The most recent message from the district is that the school closure plan is focused on creating better schools. If this is true, then it is time to consider all the possible options. That means considering closing schools that weren’t included in the CAC’s preliminary recommendations, considering changing the configuration of some K-5 schools to K-8, and, in general, expanding the pool of possible solutions by moving outside of the narrowly focused parameters placed on the CAC's work.
For example, in West Seattle, two schools (High Point and Fairmount Park) were slated for closure. When they chose to merge, that reduced the number of schools being closed in the Southwest cluster. With the earlier recommendation of moving Pathfinder to High Point no longer possible, instead of considering another school to close, the CAC came up with the bizarre recommendation of putting Pathfinder in the Boren building. If the CAC had considered all options, I have no doubt they could have come up with a better solution.
And in the Northwest quadrant, the CAC could have suggested changing Viewlands to a K-8, as has been discussed in the past. But because the closure process did not include looking at middle school capacity and issues as part of the discussion, the city could lose a successful elementary program in a unique location, tearing apart an Aspergers/Autism inclusion program as children are placed in various schools around the quadrant.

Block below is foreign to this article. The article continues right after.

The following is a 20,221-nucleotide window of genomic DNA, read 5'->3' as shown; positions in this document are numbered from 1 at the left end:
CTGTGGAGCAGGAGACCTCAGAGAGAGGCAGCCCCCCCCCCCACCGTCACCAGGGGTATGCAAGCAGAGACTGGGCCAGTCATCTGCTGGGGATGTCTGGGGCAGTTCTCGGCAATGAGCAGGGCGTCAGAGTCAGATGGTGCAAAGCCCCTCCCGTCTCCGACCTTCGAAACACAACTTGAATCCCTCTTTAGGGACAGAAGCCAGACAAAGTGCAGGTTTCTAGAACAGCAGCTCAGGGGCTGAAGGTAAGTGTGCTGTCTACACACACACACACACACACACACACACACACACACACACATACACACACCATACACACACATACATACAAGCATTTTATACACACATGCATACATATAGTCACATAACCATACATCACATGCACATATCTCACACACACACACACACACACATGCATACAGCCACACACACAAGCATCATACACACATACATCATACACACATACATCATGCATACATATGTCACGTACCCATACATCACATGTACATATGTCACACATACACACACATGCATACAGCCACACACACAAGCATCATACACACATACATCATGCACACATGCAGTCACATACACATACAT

At last week’s Board work session, one School Board member commented that community members are coming up with more creative solutions than the Board or district staff. I completely understand the need to follow through respectfully on a process that has already taken months of hard work by community volunteers and district staff. And I can empathize with the feelings of some Board members that expanding the number of options just makes decision-making harder. But we should not rush to conclude the closure process, sticking with proposed solutions just to make it easier.
In his preliminary recommendations, the Superintendent called for “renewed clarity in our educational vision and the bold leadership necessary to make change.” This is a moment for both the Superintendent and the School Board to live up to these words, considering all options before making final school closure recommendations, measuring the choices always by the yardstick of academic excellence for all.